A modest and self-effacing person, Mukul was not one to highlight   his own achievements. To get a sense of his enormous contribution   to nurturing a vision of democracy, one needs to understand and   assimilate his work through the people he worked with and the   people he inspired. The tributes paid to Mukul by fellow travellers   in the pursuit of justice emphasize the enormous importance of his   work. Fellow activists from Gujarat including Nirjhari Sinha, Fr. Cedric   Prakash, Pratik Sinha, and Gagan Sethi have penned heartfelt tributes   on the gap which Mukul‘s absence opens up in Gujarat as well as the   resolve to take Mukul‘s work forward.

The fact that Mukul‘s impact was not limited to Gujarat alone but has 9 had an impact at a national level emerges from the tributes by Upendra Baxi, Harsh Mander, Mihir Desai, Manisha Sethi, Mahtab Alam, Ajit Sahi, Saumya Uma and Arvind Narrain.

In addition to the public persona of Mukul Sinha, a personal side to him emerges from a range of tributes. Pravin Mishra, writes that he was ―an activist, scientist, lawyer, cook, poet, singer, lover, father, comrade and a great human who cared for every fellow human but cared very little when people misunderstood him.‖ He was also an atheist, communist, an advocate with legal acumen, grit and determination as well as a sense of humour.

The tributes also talk about the final days before his death when he continued working from his hospital bed in the Intensive Care Unit. He was dictating material to be uploaded on his website, discussing legal strategies with colleagues on important cases and asking for court documents to study and analyze. Highlighted by Mihir Desai, Harsh Mander and Gagan Sethi in their tributes to him, these are a poignant reminder of Mukul‘s passionate commitment to justice.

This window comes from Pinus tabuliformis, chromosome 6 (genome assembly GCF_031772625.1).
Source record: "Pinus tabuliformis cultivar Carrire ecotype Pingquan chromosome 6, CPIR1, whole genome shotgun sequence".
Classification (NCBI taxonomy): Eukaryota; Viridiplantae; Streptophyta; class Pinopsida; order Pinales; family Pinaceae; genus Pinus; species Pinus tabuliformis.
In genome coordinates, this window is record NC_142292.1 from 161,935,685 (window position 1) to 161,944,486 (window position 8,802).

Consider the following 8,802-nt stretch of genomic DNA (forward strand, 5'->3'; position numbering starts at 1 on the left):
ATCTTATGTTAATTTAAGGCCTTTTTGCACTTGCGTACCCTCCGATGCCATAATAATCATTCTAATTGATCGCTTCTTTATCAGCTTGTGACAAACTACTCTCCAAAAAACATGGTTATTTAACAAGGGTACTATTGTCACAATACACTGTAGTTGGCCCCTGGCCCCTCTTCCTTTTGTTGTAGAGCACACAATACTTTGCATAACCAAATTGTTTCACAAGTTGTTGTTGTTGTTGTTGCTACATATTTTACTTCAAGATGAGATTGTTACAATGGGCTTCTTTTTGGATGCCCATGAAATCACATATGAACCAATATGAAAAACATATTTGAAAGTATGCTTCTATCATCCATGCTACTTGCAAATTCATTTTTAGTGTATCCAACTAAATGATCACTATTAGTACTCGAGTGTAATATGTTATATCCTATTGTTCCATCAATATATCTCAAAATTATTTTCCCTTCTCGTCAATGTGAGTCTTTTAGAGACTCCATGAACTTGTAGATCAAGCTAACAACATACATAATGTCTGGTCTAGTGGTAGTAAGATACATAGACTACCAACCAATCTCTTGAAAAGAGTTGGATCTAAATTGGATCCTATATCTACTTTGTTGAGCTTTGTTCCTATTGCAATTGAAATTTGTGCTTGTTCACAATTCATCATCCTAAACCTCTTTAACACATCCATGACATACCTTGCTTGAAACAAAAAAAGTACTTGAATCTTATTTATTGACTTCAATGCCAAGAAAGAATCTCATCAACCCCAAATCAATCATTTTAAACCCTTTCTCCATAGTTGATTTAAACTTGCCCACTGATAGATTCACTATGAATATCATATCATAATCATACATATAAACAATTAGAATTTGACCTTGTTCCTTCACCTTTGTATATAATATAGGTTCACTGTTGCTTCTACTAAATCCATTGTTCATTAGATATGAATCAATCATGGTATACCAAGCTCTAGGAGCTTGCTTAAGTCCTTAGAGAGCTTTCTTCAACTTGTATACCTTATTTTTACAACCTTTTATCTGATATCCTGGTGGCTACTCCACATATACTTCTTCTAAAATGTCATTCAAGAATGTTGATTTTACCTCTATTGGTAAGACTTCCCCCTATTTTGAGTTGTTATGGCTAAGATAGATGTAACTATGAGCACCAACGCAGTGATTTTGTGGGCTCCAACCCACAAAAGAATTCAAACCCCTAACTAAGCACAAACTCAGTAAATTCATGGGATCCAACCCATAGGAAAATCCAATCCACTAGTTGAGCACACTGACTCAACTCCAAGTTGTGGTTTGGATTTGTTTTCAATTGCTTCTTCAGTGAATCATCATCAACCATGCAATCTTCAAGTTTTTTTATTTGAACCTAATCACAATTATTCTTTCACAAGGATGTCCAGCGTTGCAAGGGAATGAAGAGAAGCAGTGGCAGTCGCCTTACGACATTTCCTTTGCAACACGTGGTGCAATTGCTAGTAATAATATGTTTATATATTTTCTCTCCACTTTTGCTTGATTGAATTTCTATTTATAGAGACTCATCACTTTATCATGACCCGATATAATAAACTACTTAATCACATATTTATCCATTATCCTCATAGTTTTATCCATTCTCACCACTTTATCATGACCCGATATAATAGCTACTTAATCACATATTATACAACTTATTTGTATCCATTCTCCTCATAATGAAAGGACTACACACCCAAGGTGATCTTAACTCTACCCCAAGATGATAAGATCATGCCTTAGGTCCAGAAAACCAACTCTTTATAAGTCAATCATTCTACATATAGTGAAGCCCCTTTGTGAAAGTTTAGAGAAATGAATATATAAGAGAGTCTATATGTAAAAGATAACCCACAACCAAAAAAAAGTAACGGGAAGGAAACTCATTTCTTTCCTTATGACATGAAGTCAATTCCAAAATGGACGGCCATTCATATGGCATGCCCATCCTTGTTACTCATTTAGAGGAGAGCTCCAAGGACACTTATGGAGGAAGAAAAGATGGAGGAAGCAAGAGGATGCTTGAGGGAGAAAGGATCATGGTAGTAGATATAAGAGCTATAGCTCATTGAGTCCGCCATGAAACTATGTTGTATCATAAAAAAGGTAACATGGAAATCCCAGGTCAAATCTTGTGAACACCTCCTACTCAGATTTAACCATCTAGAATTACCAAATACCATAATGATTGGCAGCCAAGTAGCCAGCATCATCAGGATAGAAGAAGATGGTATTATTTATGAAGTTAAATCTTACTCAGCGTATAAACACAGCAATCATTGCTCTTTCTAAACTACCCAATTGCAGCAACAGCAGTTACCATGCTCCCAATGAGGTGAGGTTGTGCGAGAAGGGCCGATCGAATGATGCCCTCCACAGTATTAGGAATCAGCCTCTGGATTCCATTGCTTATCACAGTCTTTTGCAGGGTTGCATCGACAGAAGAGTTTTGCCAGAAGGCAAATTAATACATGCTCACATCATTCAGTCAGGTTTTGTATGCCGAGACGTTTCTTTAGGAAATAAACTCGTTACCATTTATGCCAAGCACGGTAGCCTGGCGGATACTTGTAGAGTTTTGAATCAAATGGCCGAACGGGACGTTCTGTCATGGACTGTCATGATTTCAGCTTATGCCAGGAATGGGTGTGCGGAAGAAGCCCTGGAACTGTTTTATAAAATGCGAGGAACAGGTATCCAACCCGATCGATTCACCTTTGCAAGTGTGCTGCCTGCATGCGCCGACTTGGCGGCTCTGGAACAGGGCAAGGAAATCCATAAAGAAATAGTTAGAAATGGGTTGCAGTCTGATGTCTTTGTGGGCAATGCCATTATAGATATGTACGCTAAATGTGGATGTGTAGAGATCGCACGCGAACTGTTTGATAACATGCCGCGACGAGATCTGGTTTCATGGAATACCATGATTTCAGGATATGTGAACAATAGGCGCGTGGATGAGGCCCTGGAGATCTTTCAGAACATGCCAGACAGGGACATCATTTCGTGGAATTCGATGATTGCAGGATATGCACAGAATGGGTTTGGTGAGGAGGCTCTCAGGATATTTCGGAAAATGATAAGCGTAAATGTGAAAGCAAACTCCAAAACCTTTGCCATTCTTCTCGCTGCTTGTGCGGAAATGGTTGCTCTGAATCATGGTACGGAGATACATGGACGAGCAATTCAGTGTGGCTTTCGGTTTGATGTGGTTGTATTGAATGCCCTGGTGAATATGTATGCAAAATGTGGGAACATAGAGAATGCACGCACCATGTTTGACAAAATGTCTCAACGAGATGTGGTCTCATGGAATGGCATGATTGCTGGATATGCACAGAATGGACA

A running thread through the contributions is the thought—how does one remember someone who was so invaluable? The thought which echoes through all the tributes is that to remember Mukul Sinha is to remember our own humanity, as a gesture, not towards the past but towards the future.

Mukul Sinha

The only genuine tribute one can pay Mukul is to bring the quality of both heart and head to human rights activism and redouble our efforts to ensure that the gains of the past are not lost as we face more difficult battles in the near future.  One also learns from Mukul that the defining quality of an activist is a stubborn will to fight for justice. Mukul‘s life also embodies the dictum that the more injustice there is, the stronger is the commitment to combat it. Mukul Sinha embodied the politics of a collective aspiration for a more just world and has contributed immeasurably to the nourishing of our utopias.

We hope that this volume functions as a spark of inspiration, reminding us of our rich histories of struggle and provides us the resources and the impetus to navigate the future with hope, commitment, resilience and humour–qualities which Mukul Sinha embodied.

  • Shamsul Islam

    Mukul Sinha’s death was a huge loss to the forces which have been in the forefront of struggle against totalitarian elements within society and state. But it is sure WE SHALL OVERCOME HIS LOSS AND CONTINUE TO CARRY FORWARD HIS LEGACY.